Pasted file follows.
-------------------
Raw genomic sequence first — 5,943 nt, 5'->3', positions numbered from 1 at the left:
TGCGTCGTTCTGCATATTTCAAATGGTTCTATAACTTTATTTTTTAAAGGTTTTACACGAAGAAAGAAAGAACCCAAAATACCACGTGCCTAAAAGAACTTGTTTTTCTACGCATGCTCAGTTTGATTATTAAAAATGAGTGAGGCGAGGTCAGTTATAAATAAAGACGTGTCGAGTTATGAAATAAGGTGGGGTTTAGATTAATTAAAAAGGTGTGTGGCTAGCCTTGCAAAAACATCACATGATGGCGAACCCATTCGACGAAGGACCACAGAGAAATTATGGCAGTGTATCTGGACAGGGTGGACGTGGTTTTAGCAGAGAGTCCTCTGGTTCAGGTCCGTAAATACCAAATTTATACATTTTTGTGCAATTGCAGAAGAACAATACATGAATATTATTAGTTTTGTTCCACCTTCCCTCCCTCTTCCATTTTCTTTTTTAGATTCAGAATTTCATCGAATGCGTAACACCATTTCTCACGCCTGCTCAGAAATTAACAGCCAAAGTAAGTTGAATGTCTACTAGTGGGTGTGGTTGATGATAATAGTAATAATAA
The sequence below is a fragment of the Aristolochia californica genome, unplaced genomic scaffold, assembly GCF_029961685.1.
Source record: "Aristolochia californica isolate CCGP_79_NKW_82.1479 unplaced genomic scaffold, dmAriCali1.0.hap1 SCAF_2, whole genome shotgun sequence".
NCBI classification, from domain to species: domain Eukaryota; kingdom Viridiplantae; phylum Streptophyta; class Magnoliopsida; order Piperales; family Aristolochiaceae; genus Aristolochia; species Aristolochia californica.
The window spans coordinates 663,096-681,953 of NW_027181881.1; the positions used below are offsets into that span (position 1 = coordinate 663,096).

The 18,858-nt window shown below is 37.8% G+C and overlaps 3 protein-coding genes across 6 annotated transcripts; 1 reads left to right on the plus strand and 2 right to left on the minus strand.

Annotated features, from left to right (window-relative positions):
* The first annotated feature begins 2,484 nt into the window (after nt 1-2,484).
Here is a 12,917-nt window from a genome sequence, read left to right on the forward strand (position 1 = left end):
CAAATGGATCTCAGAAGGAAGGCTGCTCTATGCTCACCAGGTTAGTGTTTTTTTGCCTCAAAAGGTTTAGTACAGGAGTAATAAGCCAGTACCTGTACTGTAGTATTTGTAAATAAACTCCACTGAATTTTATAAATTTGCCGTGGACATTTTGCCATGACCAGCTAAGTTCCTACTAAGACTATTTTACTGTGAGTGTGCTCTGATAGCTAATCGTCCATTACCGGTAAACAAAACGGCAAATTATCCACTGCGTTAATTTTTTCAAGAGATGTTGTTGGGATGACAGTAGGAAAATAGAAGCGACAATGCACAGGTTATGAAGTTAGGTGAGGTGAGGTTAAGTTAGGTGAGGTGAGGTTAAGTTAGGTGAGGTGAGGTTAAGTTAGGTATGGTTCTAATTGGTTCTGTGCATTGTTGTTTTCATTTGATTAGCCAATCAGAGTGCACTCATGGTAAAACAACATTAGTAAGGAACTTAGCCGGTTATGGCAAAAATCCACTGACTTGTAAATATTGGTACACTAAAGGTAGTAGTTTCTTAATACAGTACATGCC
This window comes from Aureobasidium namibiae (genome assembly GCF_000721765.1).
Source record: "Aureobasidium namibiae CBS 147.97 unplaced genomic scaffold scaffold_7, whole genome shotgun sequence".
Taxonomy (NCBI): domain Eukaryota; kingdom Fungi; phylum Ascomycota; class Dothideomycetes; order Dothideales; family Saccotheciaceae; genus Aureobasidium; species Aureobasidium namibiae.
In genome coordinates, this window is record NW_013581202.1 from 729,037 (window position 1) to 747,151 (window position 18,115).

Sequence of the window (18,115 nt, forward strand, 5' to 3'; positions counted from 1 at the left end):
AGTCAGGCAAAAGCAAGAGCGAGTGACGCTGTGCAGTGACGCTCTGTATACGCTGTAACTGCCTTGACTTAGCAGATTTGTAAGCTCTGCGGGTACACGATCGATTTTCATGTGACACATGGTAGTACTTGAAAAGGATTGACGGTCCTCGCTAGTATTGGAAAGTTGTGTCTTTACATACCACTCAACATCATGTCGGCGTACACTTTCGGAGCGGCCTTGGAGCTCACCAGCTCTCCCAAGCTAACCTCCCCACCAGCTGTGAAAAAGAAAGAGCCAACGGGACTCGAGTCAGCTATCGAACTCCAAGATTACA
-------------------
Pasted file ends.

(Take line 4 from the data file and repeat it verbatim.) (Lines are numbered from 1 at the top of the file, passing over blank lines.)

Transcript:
Source record: "Aristolochia californica isolate CCGP_79_NKW_82.1479 unplaced genomic scaffold, dmAriCali1.0.hap1 SCAF_2, whole genome shotgun sequence".